Who does your altar honor?
We didn’t prepare an altar this year at home; however, the boys had two at school, and we really enjoyed walking downtown to see all the beautiful altars displayed by both students and families.  At school, their altars honored a patron saint of the school and a friend of the school’s who recently passed. There was a contest in El Jardin (the central court in the city), where we saw everything from pre-hispanic altars, to traditional altars, to modern altars. Many of the students’ altars came with explanations of the symbolism behind their ofrendas and some history of the Day of the Dead tradition, so we learned a lot.
What do you typically put on your altar?
As I mentioned, we didn’t have our own altar this year, but typical items include, an image of a saint dear to the family, bread, salt for purification, fruit, images of souls in purgatory, candles, and favorite belongings of family who have passed.

How has celebrating Día de los Muertos in Mexico this year been different for you than the way you celebrate it in the U.S.? Have you noticed anything interesting or different than what you remember it being like from when you were growing up in Mexico?
I would love to share something that I haven’t seen before, as it seems to be a new tradition in my pueblo. On the night of November 1st, families go out into la calle (what we call the streets downtown) and kids carry bags and ask for candy just like on Halloween in the U.S., but instead of saying “trick-or-treat,” they say “Mi calaverita” (which means “my little skeleton”). Also, a lot of women dress up as Catrinas, some with elaborate dresses and hats. Catrinas have been a symbol of Day of the Dead for a long time and I think it is just beautiful seeing them embrace and expand on this tradition.

For more photos and a story from Silvia about celebrating Día de los Muertos in Mexico, click here to go over to Mamá Latina Tips.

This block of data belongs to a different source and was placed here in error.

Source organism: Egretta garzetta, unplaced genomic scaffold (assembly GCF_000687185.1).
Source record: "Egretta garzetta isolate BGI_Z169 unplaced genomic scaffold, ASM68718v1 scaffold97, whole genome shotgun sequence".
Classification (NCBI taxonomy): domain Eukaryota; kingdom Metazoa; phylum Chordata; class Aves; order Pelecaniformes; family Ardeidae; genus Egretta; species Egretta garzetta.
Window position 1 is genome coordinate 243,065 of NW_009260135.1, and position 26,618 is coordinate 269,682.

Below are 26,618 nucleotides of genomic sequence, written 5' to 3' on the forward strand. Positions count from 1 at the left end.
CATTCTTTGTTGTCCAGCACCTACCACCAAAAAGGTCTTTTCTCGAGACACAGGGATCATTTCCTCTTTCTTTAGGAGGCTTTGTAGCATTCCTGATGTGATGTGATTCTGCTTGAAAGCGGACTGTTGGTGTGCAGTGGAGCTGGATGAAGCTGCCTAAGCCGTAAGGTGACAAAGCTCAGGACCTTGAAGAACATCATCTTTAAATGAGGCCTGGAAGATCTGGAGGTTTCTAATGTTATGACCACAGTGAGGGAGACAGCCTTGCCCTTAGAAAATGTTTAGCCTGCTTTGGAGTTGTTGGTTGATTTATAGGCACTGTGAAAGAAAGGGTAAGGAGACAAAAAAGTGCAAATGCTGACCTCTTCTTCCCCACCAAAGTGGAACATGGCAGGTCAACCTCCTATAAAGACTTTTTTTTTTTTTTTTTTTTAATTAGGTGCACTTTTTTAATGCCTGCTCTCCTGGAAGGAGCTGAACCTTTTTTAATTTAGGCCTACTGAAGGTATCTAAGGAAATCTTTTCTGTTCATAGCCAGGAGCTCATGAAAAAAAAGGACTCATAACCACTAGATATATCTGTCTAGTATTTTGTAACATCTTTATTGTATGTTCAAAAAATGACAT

Travel Tuesday: Escape to Guanajuato

It’s no secret that I love Mexican playwright Tanya Saracho’s work. This past weekend I was in the third row of the opening night of her newest show, El Nogalar, playing at the Goodman Theatre through April 24. It was so amazing, I’m going to have to go back to see it again. I cried, I laughed, and at the end I was sad it was over. My only regret about the show is that there is no Act II; despite the 1 hour 40 minute run time with no intermission, I could have watched that story continue to unfold for a few hours longer. You can listen to Tanya talk about the play in a clip from Chicago Public Radio’s Eight Forty-Eight show from last week.

I had the pleasure of interviewing Tanya last year for a feature in Café magazine, in which she was named one of the publication’s 2010 Latino Luminaries – an award for Latino leaders who served as inspiration and for the contributions made in their respective fields and communities. And she’s so brilliant, even the New York Times has taken note.

So suffice it to say that I was absolutely thrilled to see a travel piece in the April issue of Chicago magazine about Guanajuato, featuring Tanya as the trusty tour guide. Originally from Los Mochis, Sinaloa, Tanya is a longtime Chicago resident. The article touts Guanajuato as “the anti-spring break,” a different alternative to visiting Mexico than just heading to typical places such as Cancún….